Just in the last two weeks, a bipartisan group of senators unveiled a proposal to hand over oversight of cryptocurrency cash markets to the Commodity Futures Trading Association, the third bipartisan law since April that establishes a leadership role for the industry’s preferred regulator would.
Sens. Patrick J. Toomey (R-Pa.) and Kyrsten Sinema (D-Ariz.) have teamed up to exempt crypto from capital gains taxes for everyday purchases, like buying a sandwich.
And this pair, along with Sens. Mark R. Warner (D-Va.) and Cynthia M. Lummis (R-Wyo.), proposed limiting the reach of a regulation signed last year that tightened tax reporting requirements for crypto transactions . In announcing the bill, senators commended eight industry representatives.
“The growing stack of proposed legislation is a signal that Washington is taking crypto seriously, and that’s a good thing for all sides,” said Sheila Warren, CEO of the Crypto Council for Innovation, an industry trade group.
Taken together, the spate of crypto-friendly legislation represents a dramatic turnaround from what the industry faced on the Hill a year ago.
Last August, the regulation mandating tougher tax enforcement hit crypto interests flat-footed when it emerged as a revenue stream in a trillion-dollar infrastructure package. The industry, which spent $2 million lobbying in 2020 even as the digital asset market roughly quadrupled to over $750 billion, mobilized what Washington had to mitigate the requirement.
Crypto lobbyists temporarily halted the package’s progress, arguing that the language governing the industry was too broad and stifling innovation. You still lost.
The defeat proved electrifying. In the year since, crypto interests have fueled a spate of spending in a rush to build a political influence machine.
“The industry woke up from that struggle a year ago and decided it really needs to get involved and educate policymakers, and now we’re seeing the results of that comprehensive effort,” said Aaron Cutler, a partner at the law firm of Hogan Lovells and a former representative of the republican leadership.
The crypto industry scores a big win under the long-awaited Senate bill
The industry spent $8.9 million on lobbying in the first half of this year, surpassing the $7.7 million it spent all of last year, according to new analysis from the Center for Responsive Politics. The industry now counts 191 lobbyists among its ranks, up from 50 two years ago, the analysis shows.
Crypto executives are spending even bigger sums on campaign donations.
So far this election cycle, they’ve given federal candidates more than $61 million, according to the center’s analysis. 97 percent of that sum came from the heads of a single company, the Bahamas-based crypto exchange FTX. Sam Bankman-Fried, the company’s 30-year CEO, has donated $38.9 million, making it the fourth-largest donor in the country. Ryan Salame, co-CEO of subsidiary FTX Digital Markets, and his wife have donated an additional $15 million, making them the 10th largest donor nationally. FTX did not respond to a request for comment.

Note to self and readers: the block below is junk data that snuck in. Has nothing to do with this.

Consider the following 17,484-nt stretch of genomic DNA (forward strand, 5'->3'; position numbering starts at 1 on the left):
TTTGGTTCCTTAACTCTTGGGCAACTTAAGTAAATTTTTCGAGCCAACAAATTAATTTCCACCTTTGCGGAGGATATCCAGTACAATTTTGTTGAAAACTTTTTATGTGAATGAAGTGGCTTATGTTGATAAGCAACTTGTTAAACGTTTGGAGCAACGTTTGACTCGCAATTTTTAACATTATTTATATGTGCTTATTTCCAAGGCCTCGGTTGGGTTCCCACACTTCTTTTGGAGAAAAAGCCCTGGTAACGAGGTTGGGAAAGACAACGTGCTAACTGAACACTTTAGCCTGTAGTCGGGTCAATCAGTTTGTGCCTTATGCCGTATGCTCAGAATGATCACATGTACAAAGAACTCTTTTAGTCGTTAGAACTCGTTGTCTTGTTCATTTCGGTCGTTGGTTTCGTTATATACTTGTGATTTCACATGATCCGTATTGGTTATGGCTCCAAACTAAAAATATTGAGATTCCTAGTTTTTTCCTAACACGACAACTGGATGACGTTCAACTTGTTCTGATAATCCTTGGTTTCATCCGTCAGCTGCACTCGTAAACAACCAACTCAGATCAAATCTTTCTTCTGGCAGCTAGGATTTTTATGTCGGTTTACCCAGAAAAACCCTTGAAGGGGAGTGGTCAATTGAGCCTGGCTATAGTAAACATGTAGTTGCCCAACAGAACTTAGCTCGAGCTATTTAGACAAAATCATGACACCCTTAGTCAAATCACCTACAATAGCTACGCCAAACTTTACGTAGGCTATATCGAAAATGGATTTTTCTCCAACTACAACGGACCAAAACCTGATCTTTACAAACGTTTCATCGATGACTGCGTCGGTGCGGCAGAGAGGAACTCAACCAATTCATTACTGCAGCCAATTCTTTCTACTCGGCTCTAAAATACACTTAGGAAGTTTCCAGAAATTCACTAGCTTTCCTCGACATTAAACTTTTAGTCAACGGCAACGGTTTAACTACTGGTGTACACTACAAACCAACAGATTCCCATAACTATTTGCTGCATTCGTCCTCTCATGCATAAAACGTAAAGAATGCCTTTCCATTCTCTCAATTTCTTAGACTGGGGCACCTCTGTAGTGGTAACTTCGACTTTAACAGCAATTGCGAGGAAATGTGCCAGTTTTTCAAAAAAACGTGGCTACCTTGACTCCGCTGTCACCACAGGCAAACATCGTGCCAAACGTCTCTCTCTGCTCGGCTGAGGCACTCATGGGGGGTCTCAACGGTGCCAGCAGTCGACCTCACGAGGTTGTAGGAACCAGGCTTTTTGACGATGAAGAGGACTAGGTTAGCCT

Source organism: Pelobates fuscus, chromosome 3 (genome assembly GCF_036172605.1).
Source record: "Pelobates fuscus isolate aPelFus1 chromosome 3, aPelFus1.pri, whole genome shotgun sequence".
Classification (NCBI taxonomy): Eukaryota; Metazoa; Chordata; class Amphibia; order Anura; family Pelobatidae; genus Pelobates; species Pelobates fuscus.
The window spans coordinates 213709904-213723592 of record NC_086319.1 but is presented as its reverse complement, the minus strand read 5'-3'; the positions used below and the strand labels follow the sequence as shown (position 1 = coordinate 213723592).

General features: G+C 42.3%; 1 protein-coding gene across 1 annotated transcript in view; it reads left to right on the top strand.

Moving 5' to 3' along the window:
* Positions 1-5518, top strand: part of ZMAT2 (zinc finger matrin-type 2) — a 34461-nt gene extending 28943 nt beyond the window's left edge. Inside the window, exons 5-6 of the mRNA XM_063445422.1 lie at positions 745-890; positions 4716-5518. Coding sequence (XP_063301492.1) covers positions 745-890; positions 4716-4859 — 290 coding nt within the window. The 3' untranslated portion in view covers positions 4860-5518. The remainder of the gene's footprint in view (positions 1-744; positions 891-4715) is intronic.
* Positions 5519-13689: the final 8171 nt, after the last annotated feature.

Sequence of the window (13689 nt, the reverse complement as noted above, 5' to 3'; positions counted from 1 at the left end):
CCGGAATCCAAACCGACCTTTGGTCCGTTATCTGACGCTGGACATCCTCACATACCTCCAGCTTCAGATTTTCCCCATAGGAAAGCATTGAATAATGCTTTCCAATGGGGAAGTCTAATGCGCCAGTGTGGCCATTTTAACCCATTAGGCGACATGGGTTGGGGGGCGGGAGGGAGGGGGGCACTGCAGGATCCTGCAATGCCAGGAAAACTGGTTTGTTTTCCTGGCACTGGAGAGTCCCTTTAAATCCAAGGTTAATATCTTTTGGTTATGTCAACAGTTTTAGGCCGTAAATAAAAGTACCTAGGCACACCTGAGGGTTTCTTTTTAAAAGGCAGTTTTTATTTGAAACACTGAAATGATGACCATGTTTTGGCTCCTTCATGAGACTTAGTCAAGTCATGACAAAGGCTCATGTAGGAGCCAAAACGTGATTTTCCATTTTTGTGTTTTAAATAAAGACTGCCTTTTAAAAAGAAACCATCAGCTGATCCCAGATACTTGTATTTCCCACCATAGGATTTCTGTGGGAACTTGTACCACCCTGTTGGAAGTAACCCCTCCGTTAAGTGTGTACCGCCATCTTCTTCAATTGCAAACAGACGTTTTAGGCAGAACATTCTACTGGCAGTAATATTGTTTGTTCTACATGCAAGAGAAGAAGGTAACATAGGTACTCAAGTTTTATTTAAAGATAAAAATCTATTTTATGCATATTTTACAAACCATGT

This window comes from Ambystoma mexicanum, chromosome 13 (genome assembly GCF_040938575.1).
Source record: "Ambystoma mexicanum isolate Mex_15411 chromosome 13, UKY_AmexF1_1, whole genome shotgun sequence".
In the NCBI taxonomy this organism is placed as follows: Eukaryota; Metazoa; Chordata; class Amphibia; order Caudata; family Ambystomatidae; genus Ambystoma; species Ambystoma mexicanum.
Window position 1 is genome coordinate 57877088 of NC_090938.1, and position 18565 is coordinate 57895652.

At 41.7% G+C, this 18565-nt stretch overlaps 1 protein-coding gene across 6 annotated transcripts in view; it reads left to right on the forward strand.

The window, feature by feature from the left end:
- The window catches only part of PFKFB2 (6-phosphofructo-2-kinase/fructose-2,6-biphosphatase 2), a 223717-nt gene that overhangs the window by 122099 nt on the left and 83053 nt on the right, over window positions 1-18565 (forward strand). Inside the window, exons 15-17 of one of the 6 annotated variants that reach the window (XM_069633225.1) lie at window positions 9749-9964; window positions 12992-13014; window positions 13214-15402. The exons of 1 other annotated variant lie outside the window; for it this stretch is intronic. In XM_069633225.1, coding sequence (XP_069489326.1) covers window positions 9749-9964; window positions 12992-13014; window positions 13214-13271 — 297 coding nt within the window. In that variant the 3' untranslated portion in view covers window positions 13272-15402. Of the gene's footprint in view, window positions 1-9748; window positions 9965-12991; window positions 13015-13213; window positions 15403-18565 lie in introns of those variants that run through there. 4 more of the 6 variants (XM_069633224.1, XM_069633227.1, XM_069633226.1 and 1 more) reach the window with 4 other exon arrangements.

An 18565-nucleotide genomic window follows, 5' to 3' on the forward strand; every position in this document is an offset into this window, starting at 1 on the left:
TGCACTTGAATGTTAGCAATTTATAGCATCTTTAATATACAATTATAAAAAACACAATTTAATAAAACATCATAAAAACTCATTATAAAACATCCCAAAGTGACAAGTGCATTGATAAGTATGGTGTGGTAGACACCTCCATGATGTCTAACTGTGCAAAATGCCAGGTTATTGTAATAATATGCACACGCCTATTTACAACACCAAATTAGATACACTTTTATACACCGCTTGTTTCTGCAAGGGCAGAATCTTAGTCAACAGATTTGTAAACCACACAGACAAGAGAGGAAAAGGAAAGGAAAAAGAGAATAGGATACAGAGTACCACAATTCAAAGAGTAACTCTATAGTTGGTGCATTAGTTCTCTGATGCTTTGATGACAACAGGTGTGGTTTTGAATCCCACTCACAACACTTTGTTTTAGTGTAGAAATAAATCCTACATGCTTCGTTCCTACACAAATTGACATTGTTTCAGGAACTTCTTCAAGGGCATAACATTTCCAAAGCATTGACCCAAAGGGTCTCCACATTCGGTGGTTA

“There’s a handful of people in this industry who are having an incredible amount of influence right now through almost limitless contributions,” said Daniel Auble, senior researcher at the Center for Responsive Politics.
The crypto industry dives into halftime, raising millions to bring Democrats to justice
FTX, like much of the industry, has focused its lobbying efforts to ensure that the CFTC has a leading role in overseeing digital asset markets, as opposed to the Securities and Exchange Commission.
The latest bill, which spells out the role of the CFTC and was proposed last week by Senate Agriculture Committee Chair Debbie Stabenow (D-Mich.) and the panel’s top Republican Sen. John Boozman (Ark.), would Giving authority over Bitcoin and Ethereum, which together make up about two-thirds of the cryptocurrency market.
And online exchanges for trading digital tokens like Coinbase would have to register with the agency. The platforms
Stabenow said the debate over which agency, the CFTC or the SEC, will take the lead on crypto regulation is “really not the issue because we need both.”
The bill garnered broad support from crypto interests, a fact Boozman noted on a call with reporters and said it would give momentum to the measure in the Senate. “It makes it a lot easier for members when you don’t have friends who are everywhere,” he said.
Tyler Gellasch, executive director of investor-trade group Healthy Markets Association, said there is an urgent need for the sector to establish the CFTC as its top regulator. “Getting as much out of the SEC as possible must be the top priority for the industry because the SEC has developed dozens of rules to protect investors over decades,” he said. “If SEC rules were applied to crypto, many industry practices would become illegal and many profits would disappear.”
However, crypto insiders and observers alike agree that lawmakers have only just begun what will likely be a lengthy process to write an industry rulebook.
“Right now, it feels like the SEC is falling behind on this, and their view on this is not being heard in the legislature,” said Ian Katz, managing director of Capital Alpha Partners, a Washington-based policy analysis firm. “But there’s a lot of this game that needs to be played and it’s not over yet.”
Kristin Smith, executive director of the Blockchain Association, said a new congress would need to work out the details. She said her group is initially excited that the industry can point to three bipartisan bills, each pro-CFTC, and crypto interests are dominating the debate. “It’s definitely progress,” she said, “and I don’t think it’s going to slow down.”